The association between neuropathic pain and epidermal nerve fiber loss is counterintuitive as nerve fiber loss is generally associated with the absence of sensation. Neuropathic pain has been correlated with epidermal nerve fiber loss in small fiber sensory neuropathy, post herpetic neuralgia (PHN), HIV-SN, and diabetes (9-12). There are several explanations for this apparent paradox. The distal ends of nerve fibers that have withdrawn from the epidermis may act as sensitized nociceptors with reduced thresholds to noxious stimuli (hyperalgesia). Alternatively, spontaneous pain may result from ectopic discharges in peripheral nociceptors. Finally, central changes such as sprouting of injured AS fibers from deep dorsal horn lamina into superficial lamina or changes in descending modulatory pathways may result in innocuous peripheral stimulation being misinterpreted as painful.

Nerves innervating the skin arise within the dorsal root and sympathetic ganglia. As they project toward the skin surface, myelinated fibers branch off to innervate sweat glands, Meisner's corpuscles, and Merkel complexes. Similarly, autonomic fibers envelope sweat glands in a dense matrix of fibers, whereas arrector pili are innervated in a characteristic striated pattern (Fig. 1). Hair follicles are innervated by both myelinated and unmyelinated fibers with specialized nerve endings at the base of the hair shaft. Unmyelinated sensory fibers consist the majority of dermal fibers and project vertically to the subepidermal dermis where they form a horizontally oriented nerve fiber plexus. From this plexus, branches project toward the skin surface penetrating the dermal-epidermal junction. The fibers lose their Schwann cell ensheathment as they enter the epidermis and extend between keratinocytes and Langerhans cells and project toward the stratum corneum as free nerve endings. During embryogenesis, nerve growth factor (NGF) expression within the epidermis is responsible for neuronal survival and targeted growth into the skin (13). Later in development, roughly half of these fibers lose their respon-seiveness to NGF, becoming dependent on glial derived neurotrophic factor (GDNF). NGF-dependent cutaneous nerve fibers respond to noxious stimuli and express neuropep-tides including calcitonin gene related product (CGRP) and SP, whereas GDNF dependent fibers bind the Griffonia lectin IB4 and express thimidine monophosphate and P2X3 but generally not CGRP or SP. Axons from NGF responsive neurons express the high-affinity NGF receptor TrkA as well as the low-affinity receptor p75. GDNF responsive neurons express c-Ret as well as other markers. Abnormalities in both NGF and GDNF have been implicated in the pathogenesis of diabetic neuropathy.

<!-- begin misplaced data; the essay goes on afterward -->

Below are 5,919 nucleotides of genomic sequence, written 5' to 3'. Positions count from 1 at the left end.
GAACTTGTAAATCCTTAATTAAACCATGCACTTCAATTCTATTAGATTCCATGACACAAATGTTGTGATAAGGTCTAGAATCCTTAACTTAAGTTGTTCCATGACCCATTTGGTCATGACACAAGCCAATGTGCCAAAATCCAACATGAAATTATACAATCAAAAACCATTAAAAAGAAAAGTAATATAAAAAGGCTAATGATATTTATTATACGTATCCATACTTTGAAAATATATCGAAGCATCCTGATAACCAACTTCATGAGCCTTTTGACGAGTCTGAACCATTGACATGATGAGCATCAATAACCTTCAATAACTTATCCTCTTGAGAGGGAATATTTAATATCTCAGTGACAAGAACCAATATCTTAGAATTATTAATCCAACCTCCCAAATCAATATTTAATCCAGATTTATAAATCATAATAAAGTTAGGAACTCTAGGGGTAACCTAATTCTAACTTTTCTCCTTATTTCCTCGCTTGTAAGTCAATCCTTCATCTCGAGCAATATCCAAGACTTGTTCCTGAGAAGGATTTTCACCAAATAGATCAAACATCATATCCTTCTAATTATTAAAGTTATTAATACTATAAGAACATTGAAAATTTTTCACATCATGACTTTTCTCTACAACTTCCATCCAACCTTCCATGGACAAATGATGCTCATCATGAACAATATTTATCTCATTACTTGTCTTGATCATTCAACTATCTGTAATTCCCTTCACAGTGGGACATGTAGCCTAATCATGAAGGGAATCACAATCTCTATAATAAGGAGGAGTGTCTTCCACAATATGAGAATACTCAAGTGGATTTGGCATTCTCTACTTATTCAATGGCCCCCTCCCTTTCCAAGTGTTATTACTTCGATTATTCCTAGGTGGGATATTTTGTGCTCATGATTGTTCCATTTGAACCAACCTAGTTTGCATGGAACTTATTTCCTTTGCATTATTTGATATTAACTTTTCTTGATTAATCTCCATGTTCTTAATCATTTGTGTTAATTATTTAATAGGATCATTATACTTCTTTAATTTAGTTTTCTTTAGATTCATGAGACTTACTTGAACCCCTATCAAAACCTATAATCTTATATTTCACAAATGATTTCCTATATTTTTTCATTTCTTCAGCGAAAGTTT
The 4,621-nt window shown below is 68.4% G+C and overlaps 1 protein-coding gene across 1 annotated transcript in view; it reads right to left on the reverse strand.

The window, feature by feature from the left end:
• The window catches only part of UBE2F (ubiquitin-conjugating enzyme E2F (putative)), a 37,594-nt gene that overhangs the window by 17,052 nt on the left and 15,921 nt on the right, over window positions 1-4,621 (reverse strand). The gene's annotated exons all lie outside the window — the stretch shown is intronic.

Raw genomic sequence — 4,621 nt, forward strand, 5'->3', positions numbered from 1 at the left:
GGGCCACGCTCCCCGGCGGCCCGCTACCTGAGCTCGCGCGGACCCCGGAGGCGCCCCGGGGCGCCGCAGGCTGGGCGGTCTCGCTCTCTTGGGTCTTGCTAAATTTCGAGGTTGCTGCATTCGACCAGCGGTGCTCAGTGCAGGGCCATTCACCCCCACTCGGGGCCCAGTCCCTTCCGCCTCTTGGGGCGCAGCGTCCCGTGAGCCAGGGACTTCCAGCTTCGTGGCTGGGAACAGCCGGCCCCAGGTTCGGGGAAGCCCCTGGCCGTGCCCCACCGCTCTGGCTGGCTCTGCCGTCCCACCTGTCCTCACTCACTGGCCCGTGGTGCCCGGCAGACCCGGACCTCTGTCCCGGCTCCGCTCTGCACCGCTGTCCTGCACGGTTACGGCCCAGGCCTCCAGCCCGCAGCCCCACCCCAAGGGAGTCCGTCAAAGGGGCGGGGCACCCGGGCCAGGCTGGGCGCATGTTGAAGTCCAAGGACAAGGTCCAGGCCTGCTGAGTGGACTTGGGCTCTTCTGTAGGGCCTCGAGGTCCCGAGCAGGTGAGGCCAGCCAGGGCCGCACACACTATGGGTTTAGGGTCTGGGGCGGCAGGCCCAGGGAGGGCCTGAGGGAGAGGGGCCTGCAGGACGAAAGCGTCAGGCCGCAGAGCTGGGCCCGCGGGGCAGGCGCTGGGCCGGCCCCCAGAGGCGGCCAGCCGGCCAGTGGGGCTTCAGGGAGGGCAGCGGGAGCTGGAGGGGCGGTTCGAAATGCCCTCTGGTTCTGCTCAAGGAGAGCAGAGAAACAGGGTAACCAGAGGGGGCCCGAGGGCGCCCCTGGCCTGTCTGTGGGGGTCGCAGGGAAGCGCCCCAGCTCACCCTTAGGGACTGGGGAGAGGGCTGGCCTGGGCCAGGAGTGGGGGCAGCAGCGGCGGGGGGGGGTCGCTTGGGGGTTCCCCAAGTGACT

Diabetes 2

Diabetes 2

Diabetes is a disease that affects the way your body uses food. Normally, your body converts sugars, starches and other foods into a form of sugar called glucose. Your body uses glucose for fuel. The cells receive the glucose through the bloodstream. They then use insulin a hormone made by the pancreas to absorb the glucose, convert it into energy, and either use it or store it for later use. Learn more...